Let’s assume that the velocity of Bitcoin returns to 0.65. To use this method, we have to also assume that the number of Bitcoins in existence does not influence the demand for goods and services. I think this is a very sound assumption. There is no Bitcoin economy interest rate that can fall with growth of the monetary base. Demand for Bitcoin goods is based entirely on the fact that Bitcoin transaction fees are lower and that it provides some anonymity in transactions. Basically, there is no reason to suspect a real-financial linkage in the Bitcoin economy.

(P * Q)B * eUS/B = (P * Q)$U.S.-> The final demand in U.S. dollars is the final demand expressed in Bitcoin multiplied by the exchange rate.

So, if MB * V = (P * Q)B then,

MB * V = (P * Q)$US / eUS/B

Right now, MB is about 11 million, I’m assuming that a more appropriate V is 0.64, and that the current final demand for goods and services in U.S. dollars is up to $116 million.

Substituting in my assumptions,

11 million * 0.64 = $116 million / eUS/B

eUS/B = $116 million / (11 million * 0.64)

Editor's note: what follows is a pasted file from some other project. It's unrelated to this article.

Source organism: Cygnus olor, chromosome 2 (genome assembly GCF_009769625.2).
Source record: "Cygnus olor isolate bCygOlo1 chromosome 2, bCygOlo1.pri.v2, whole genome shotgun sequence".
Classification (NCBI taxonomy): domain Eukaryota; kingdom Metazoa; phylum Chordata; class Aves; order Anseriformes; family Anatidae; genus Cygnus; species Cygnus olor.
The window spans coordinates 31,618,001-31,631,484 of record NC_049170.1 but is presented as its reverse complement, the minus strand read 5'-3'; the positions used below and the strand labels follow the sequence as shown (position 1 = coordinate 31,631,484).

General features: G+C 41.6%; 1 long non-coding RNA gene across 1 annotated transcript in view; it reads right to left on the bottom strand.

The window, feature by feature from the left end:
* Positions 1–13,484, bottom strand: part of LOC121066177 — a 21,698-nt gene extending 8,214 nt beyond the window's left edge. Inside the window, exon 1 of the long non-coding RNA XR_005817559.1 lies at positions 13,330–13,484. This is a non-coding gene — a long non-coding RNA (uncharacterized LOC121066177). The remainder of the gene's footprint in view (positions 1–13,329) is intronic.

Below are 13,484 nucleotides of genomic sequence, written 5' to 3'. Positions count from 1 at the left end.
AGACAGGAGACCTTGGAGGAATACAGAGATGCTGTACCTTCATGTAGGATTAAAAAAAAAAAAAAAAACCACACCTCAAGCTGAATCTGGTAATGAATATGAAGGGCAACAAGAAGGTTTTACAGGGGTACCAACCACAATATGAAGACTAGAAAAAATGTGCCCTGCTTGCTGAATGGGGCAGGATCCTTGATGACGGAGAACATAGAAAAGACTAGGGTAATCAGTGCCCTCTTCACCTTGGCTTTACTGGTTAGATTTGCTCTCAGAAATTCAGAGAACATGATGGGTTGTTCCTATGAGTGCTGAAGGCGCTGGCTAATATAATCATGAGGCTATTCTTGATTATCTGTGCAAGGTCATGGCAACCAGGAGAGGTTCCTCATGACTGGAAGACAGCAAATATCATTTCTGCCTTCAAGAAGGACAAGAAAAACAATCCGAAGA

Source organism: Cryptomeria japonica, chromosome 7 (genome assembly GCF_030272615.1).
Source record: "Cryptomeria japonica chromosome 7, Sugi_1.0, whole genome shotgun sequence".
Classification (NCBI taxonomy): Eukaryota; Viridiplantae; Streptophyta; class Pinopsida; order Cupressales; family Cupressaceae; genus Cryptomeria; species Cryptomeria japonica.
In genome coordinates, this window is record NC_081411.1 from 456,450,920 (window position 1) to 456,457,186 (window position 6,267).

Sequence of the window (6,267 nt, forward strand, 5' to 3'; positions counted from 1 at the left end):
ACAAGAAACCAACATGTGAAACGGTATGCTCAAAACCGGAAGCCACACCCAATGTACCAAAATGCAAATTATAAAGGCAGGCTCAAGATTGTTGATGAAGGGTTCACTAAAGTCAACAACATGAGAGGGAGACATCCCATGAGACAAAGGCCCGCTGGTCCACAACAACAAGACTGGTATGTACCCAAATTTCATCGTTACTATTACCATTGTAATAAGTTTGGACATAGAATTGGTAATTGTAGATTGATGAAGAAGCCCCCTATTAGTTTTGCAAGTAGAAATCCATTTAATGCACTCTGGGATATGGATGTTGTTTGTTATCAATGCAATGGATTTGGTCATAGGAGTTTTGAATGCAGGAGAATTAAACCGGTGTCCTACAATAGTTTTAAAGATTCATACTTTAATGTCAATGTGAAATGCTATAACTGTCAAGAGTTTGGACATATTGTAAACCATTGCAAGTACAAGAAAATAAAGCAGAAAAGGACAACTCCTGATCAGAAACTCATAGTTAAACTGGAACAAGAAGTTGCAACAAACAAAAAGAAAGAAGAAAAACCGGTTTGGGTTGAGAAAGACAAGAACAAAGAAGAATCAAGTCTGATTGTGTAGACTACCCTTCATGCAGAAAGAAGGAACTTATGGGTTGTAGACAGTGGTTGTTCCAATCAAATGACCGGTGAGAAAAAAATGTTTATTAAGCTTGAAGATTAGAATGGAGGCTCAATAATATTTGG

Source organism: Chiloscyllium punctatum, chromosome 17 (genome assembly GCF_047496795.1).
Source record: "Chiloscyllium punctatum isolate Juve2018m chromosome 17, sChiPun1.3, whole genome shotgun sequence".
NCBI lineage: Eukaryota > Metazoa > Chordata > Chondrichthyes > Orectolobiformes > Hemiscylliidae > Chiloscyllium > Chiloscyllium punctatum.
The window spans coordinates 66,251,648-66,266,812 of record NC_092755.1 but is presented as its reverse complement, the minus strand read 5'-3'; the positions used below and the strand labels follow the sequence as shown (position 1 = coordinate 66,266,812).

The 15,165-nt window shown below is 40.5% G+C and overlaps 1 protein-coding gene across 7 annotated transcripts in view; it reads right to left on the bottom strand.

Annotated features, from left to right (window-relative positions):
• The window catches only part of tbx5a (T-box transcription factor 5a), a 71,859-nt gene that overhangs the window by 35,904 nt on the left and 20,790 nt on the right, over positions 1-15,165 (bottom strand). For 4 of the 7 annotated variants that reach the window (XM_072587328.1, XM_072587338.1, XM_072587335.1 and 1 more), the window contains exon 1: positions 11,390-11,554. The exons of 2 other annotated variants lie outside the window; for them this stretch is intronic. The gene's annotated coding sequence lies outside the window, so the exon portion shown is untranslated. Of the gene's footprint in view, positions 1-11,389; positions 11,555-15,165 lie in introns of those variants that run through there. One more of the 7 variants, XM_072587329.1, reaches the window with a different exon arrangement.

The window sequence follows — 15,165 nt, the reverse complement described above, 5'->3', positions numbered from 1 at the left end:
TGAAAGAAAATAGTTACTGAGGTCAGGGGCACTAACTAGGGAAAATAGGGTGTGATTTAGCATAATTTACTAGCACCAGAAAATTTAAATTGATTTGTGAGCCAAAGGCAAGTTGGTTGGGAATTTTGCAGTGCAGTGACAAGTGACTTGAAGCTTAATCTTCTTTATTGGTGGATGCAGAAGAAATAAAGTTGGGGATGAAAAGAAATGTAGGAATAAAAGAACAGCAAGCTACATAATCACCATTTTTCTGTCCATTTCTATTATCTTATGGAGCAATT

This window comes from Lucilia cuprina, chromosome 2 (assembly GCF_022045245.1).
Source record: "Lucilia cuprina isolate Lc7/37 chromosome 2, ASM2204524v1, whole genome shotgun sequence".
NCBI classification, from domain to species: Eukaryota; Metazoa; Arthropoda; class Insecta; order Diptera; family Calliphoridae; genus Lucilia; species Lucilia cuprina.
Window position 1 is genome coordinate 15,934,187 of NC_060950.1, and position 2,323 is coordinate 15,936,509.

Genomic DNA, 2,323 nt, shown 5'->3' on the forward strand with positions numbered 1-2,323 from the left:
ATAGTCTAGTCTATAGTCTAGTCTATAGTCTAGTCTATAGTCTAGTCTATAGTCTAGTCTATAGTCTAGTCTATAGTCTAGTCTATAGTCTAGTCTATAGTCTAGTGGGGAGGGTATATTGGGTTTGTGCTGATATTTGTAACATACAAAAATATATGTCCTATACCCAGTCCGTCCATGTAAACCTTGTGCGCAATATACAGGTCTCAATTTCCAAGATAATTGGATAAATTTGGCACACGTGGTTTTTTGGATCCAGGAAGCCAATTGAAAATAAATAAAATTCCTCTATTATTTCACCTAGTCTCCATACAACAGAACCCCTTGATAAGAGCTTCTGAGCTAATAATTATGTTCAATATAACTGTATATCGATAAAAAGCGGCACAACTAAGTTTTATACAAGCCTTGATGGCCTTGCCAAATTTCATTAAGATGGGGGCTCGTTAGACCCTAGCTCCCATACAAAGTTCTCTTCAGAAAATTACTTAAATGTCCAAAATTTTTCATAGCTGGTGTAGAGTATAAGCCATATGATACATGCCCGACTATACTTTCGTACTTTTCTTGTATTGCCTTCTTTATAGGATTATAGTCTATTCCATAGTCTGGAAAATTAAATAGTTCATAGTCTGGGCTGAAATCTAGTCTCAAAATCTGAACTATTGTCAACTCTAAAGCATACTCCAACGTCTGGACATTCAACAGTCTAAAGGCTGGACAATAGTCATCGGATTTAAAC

eUS/B = $16.4 U.S.

Now, this assumes that the velocity can return to 0.64, this might be troublesome. Recent speculative activity might cause many Bitcoins to be effectively destroyed – either deleted, forgotten or lost. According to Blockchain.info, in the past year the number of Bitcoin days destroyed – a proxy for the amount of Bitcoin effectively out of circulation – has nearly doubled.

Even then, if the velocity of Bitcoin were halved to 0.32 as a result of lost/destroyed Bitcoin, the exchange rate should be around $32.8 U.S. per Bitcoin and nowhere near the currently absurd level of $190 U.S.

Of course, there are other factors I haven’t considered. After such a huge crash the amount of goods and services (whether legal or illegal) people want to buy in Bitcoin could collapse as well. This would drag the exchange rate even lower.

Bitcoin Commerce Market Size: How much are Bitcoin users spending?

As I reported previously, the average Bitcoin user reported purchasing about $2,180 of goods and services in the past year. Users were primarily buying internet services, electronics, or illegal goods (probably on SilkRoad).

To estimate the amount of commerce, one needs an estimate of the number of active users. Unfortunately, Mt. Gox hasn’t reported the number of active users in a while. The last time I estimated the sales for the number of ‘active users’ – the number of users who had made an exchange in the last 30 days. I may have underestimated the number of actual users buying/selling stuff with Bitcoins since some users may have been inactive on exchanges but buying goods and services.